The second season of Snowpiercer has reached its midway point and has, so far, been moderately good, though by no means exceptional. The dystopian train has been cruising through the first four episodes at a decent pace, and while it has been ripe with plot-twists and cliff-hangers, it still lacks the darker notes of je ne sais quoi that made Bong Joon-ho’s version so very special. The potential is definitely there, which bodes well for the rest of the season, but the delivery is distinctly lacking.
If you were a fan of season one or, like me, found it sufficiently palatable, then season two will come as a welcome continuation. The arrival of Big Alice in the previous season’s finale set season two up nicely, with new characters and political tensions on the train providing some much-needed plot material. The focus of the season so far has been centred around the struggle of integrating two trains with different laws, societies, and resources. Mr. Wilford, Snowpiercer’s dark Willy Wonka, makes his grand return, flanked by Melanie’s daughter Alex and some fresh new cast members.
As in the previous season, the show is visually stunning. The intricate art-deco interior of the 1st class carriages contrasted with the gloomy, dilapidated tail compartments is still thoroughly enjoyable to look at, perhaps even more so now that the post-revolution integration of the carriages has caused people of all classes to move freely through the train. The costumes, scene setting, and camera work are bold and attractive- making Snowpiercer’s second season a highly enjoyable sensory experience. The cast continues to be a diverse and eclectic collection of characters, with people of various races, sexualities and genders being well-represented. Alex Cavill comes as a very welcome surprise; as an androgynous and highly intelligent girl who is too young to remember pre-Ice-Age society, she makes for a very intricate character. The exploration of her complex relationship with her mother has been one of the highlights of this season, and will no doubt become ever-more difficult as her loyalties are split between two trains.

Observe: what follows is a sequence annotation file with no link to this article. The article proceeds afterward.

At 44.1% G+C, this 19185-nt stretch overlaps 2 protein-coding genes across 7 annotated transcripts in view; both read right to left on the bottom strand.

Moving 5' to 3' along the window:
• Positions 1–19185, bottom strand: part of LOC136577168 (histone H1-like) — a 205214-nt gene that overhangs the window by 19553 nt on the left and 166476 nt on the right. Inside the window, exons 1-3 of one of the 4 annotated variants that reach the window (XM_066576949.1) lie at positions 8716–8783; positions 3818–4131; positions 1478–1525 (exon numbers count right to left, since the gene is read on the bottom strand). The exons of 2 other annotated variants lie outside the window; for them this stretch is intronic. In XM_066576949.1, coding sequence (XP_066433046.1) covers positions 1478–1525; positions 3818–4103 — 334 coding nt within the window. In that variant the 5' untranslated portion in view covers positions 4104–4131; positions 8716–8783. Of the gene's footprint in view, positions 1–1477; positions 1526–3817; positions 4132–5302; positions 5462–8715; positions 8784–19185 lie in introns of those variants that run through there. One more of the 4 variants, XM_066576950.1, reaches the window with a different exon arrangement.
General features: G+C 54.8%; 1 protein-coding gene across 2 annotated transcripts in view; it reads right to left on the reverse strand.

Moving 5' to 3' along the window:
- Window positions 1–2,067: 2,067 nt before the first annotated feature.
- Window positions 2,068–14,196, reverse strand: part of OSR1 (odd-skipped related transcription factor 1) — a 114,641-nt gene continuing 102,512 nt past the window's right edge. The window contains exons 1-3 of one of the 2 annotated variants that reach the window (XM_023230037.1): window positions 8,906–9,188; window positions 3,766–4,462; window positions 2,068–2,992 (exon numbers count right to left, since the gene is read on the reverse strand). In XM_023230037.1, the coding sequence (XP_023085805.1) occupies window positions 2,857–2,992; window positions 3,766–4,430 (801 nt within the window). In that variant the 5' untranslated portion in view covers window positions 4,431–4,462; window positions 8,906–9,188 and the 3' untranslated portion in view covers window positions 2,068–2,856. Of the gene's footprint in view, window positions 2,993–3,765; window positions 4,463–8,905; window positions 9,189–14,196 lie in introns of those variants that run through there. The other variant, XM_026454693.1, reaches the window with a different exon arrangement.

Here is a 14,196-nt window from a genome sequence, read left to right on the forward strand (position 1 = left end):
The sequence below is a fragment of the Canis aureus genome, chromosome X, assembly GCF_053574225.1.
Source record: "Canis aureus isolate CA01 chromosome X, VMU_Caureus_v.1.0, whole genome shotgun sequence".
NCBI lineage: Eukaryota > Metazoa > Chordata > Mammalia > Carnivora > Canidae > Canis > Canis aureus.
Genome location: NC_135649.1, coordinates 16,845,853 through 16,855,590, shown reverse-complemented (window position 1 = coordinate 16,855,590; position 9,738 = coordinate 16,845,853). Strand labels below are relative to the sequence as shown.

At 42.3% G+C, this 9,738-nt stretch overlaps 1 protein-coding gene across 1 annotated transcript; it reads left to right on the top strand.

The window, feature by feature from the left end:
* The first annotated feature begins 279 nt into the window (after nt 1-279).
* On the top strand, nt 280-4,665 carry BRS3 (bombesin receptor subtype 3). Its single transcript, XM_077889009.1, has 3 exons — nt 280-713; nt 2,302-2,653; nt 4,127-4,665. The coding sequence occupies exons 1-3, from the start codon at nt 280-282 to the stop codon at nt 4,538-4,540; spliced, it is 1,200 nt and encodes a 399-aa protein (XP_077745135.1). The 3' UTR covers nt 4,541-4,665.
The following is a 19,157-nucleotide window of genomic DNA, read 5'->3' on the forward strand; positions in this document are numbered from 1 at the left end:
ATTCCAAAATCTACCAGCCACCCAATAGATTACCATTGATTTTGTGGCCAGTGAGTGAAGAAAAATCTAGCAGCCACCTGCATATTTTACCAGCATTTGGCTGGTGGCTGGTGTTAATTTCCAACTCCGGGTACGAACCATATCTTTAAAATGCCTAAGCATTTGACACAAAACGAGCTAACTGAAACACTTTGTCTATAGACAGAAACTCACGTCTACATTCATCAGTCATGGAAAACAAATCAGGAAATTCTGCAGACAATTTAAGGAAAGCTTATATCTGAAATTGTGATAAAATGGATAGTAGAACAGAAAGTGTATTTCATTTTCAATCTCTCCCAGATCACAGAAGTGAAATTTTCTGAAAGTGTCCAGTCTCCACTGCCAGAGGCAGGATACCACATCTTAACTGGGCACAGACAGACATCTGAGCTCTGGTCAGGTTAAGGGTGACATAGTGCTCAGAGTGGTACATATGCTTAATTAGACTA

The introduction of Mr. Wilford was a more dubious decision on the writers’ part. While Wilford’s return at the end of season one certainly provided a good cliff-hanger, it seems a bit of a lazy and disbelievable plot-twist. Mr. Wilford embodies all the villainous cliches we know and love, from his British accent to his unpredictable mood swings, and thus removes a layer of intricacy from the plot. As a fictitious figure embodied by Melanie, he held equal parts threat and appeal, effectively demonstrating the need for faith in a desperate, depraved society. Now, as a textbook villain, he is simply the antagonist in an increasingly basic plot. Snowpiercer’s second season appears to have simultaneously over-and underestimated how much it could pack in- resulting in a lot of undeveloped storylines that were opened in season one and have now been left to fizzle out. Much like in any dystopian drama, the great question remains: will life on earth be possible once more? Snowpiercer has begun to tackle this question in its second season and will likely find an answer to it in the coming episodes unless its penchant for hints and cliff-hangers carries through to the bitter end.
As a huge fan of the dystopian genre, I appreciate any attempt to create or develop a new world that does not leave you questioning every facet of how it functions. A series format certainly does help elaborate upon the fascinating world of Snowpiercer, but unfortunately runs the risk of becoming dull and somewhat starved for creativity in the process- which is particularly evident in the second season.
Image: Razlan via Flickr